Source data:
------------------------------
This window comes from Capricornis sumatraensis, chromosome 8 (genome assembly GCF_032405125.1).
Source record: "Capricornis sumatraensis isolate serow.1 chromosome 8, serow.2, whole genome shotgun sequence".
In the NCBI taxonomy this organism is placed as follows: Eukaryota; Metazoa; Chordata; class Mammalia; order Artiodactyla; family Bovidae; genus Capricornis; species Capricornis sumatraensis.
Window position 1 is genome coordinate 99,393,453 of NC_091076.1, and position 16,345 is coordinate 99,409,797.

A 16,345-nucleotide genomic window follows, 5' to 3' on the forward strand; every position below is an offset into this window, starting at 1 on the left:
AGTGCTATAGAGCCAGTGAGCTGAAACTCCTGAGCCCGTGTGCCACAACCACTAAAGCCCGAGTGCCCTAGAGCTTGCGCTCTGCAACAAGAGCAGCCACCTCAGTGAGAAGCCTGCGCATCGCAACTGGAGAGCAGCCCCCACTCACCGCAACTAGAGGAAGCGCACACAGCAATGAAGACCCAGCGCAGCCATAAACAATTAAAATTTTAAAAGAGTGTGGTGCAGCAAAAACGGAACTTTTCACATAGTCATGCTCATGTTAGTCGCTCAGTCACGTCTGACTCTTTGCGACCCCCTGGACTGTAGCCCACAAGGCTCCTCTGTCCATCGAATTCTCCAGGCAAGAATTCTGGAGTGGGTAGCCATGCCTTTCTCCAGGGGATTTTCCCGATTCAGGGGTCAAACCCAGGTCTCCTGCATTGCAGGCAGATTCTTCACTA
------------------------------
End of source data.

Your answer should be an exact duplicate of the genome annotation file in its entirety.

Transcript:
This window comes from Capricornis sumatraensis, chromosome 8 (genome assembly GCF_032405125.1).
Source record: "Capricornis sumatraensis isolate serow.1 chromosome 8, serow.2, whole genome shotgun sequence".
In the NCBI taxonomy this organism is placed as follows: Eukaryota; Metazoa; Chordata; class Mammalia; order Artiodactyla; family Bovidae; genus Capricornis; species Capricornis sumatraensis.
Window position 1 is genome coordinate 99,393,453 of NC_091076.1, and position 16,345 is coordinate 99,409,797.

A 16,345-nucleotide genomic window follows, 5' to 3' on the forward strand; every position below is an offset into this window, starting at 1 on the left:
AGTGCTATAGAGCCAGTGAGCTGAAACTCCTGAGCCCGTGTGCCACAACCACTAAAGCCCGAGTGCCCTAGAGCTTGCGCTCTGCAACAAGAGCAGCCACCTCAGTGAGAAGCCTGCGCATCGCAACTGGAGAGCAGCCCCCACTCACCGCAACTAGAGGAAGCGCACACAGCAATGAAGACCCAGCGCAGCCATAAACAATTAAAATTTTAAAAGAGTGTGGTGCAGCAAAAACGGAACTTTTCACATAGTCATGCTCATGTTAGTCGCTCAGTCACGTCTGACTCTTTGCGACCCCCTGGACTGTAGCCCACAAGGCTCCTCTGTCCATCGAATTCTCCAGGCAAGAATTCTGGAGTGGGTAGCCATGCCTTTCTCCAGGGGATTTTCCCGATTCAGGGGTCAAACCCAGGTCTCCTGCATTGCAGGCAGATTCTTCACTA